California Leads The Way—But There’s Work To Do
The state of California is building high speed rail.
Voters have approved the system, environmental studies are being completed, and money is outlaid to start the project.
So what’s left? How do we continue to improve transportation across all of California?
By encouraging lawmakers to complete the project sooner. By getting the federal government to commit more. And promoting the modernization of tracks and stations across the state, truly unifying the entire state.
Los Angeles to San Francisco in Three Hours
The twin heartbeats of the Golden State are LA and SF.
If you’re driving, you either wind through the Central Valley or up the coast, on a scenic road that doesn’t lend itself to speed. At best, you’re driving for six hours. WIth crowded airports and lengthy delays, flying is hardly better.
That’s where high-speed trains come in. By cutting new tunnels though the mountains, high speed rail will make the trip between cities faster, easier, and more efficient.
Step on a train in Los Angeles in the morning. Ride in comfort with room to stretch around. Be in San Francisco for lunch. It’s within our grasp.
Beyond the Cities: High Speed Rail Connects Hundreds of Cities and Towns
California is more than its biggest cities. There are suburbs, exurbs, rural communities, small towns.
All of these have life and character. All of them have people who deserve better transportation. High speed rail gets them where they are going.
With timed connections to California’s excellent conventional trains and buses, high-speed rail will link hundreds of cities and towns across the state.
How? Because high speed rail is more than the fastest trains. It’s a way to create connections.
Build the Backbone To Kickstart California
Speed and frequent departures are needed to overcome California’s entrenched car culture.
How do we get there? By connecting all of California. And that means building a backbone that:
- Closes the gap between the Central Valley and LA
- Links regional train lines
- Connects with buses and other modes of transportation
- Unites many cities and towns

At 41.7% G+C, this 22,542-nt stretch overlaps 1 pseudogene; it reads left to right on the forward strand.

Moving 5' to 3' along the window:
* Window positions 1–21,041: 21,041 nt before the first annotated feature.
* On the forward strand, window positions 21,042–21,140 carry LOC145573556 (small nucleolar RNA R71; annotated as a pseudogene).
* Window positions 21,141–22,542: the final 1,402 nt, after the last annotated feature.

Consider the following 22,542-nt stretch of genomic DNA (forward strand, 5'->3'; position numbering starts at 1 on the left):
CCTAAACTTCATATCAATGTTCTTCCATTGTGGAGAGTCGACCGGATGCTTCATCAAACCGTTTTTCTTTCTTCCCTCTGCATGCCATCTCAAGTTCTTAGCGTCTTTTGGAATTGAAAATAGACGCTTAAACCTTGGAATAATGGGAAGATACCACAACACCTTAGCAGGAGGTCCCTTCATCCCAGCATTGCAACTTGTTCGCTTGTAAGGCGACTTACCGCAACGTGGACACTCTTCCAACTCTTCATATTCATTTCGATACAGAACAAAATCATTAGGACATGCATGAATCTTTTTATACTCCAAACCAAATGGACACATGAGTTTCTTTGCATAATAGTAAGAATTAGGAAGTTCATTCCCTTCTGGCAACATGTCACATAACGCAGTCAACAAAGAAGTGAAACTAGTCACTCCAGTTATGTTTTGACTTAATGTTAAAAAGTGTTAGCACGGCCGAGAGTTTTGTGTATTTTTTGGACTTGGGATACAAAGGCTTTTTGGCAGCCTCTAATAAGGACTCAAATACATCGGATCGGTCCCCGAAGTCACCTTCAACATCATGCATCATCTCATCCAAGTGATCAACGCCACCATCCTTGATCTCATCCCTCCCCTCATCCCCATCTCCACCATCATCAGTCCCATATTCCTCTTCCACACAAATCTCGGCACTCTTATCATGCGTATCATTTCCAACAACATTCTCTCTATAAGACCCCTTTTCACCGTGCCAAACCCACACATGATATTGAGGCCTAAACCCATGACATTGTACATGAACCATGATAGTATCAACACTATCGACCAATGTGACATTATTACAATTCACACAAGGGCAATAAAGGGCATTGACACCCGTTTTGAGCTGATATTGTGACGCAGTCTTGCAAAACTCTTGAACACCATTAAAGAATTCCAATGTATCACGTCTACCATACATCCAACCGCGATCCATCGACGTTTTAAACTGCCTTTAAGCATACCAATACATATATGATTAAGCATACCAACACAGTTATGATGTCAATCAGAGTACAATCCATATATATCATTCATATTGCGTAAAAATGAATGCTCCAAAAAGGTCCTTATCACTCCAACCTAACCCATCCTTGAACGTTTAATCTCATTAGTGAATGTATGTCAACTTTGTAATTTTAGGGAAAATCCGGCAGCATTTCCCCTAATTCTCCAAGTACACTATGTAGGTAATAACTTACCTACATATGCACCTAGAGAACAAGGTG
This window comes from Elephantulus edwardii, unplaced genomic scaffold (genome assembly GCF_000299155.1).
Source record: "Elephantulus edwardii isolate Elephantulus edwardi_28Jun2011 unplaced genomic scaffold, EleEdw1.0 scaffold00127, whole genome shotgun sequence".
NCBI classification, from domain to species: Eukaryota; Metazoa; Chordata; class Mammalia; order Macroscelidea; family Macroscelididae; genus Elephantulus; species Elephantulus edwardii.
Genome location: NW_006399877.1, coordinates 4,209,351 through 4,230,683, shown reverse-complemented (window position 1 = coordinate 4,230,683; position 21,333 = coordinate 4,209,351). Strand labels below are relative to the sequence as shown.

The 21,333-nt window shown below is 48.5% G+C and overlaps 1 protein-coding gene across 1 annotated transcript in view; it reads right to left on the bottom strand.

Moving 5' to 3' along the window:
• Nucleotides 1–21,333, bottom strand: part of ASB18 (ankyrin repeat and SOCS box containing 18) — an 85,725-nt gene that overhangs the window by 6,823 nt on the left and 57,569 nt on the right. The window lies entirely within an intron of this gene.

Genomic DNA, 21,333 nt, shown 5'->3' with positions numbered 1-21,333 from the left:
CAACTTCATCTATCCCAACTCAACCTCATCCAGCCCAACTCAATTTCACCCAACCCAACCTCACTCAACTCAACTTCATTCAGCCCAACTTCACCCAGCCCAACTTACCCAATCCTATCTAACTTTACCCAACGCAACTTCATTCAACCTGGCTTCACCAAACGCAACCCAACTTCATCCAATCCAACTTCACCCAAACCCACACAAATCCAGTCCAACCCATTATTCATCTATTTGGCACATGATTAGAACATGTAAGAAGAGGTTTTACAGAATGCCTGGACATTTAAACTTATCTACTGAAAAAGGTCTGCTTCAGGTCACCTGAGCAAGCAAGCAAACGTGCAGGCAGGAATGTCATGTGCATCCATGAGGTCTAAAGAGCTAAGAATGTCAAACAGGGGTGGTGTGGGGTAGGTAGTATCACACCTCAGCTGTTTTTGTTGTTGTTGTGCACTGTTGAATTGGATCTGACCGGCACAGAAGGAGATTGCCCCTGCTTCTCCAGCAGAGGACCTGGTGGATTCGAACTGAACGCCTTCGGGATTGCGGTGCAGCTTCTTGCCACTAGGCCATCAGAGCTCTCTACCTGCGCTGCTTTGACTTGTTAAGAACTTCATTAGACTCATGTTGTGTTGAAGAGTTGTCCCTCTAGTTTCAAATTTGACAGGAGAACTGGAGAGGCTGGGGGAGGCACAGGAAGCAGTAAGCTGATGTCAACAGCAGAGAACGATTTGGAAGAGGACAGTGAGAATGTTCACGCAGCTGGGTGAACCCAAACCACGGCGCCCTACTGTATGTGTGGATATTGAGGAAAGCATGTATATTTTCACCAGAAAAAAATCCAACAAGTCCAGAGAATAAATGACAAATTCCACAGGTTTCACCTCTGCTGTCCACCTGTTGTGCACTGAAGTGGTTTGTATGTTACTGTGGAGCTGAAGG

Starting in the Central Valley gives California the opportunity to create a truly unifying system.
Help Us Build The Future of California
Want to help make an American high speed rail network a reality? Join the Alliance today. Your passion makes us stronger.
It Starts In The Central Valley
How do we connect a thriving network of high-speed trains that link all of California?
We need to start building at a spot with a statewide impact, that can connect the disparate sections.
That’s exactly what the Central Valley segment delivers:
- Population of 4 million people
- Flat enough to build long stretches of 220-mph track without drilling tunnels
- An extensive network of connecting trains and buses already in place
- Strong economy and thriving agribusiness sector
- An institutional web of dozens of colleges and universities
Reimagine The Cities
Making the heart of the system even better.
The Link Union Station Project (Link US) is a $1 billion expansion of the facility funded in part by California High-Speed Rail. Link US will give the station “through” tracks by extending the station to the south over U.S. Highway 101, allowing trains to pass through the station in both directions. The initiative will result in massive capacity improvements, allowing for frequent high-speed and regional train departures seamlessly integrated with local transit.
Silicon Valley’s commuter-rail service, Caltrain, is undergoing improvements that will make it the first modern regional rail line in the U.S. This exciting project will create a transformative travel experience, with departures every 15 minutes throughout the day. It’s fast, it’s frequent, and it’s first-class.
Another important segment is ready to go. Brightline West has environmental clearance to construct a Las Vegas – Victor Valley segment of high-speed line. A connection to the LA – Silicon Valley high-speed line at Palmdale has been designed. A link over Cajon Pass is in the works. Brightline West and California High Speed Rail will feed traffic back and forth, making each more valuable, and making the critical Tehachapi Pass crossing easier to finance.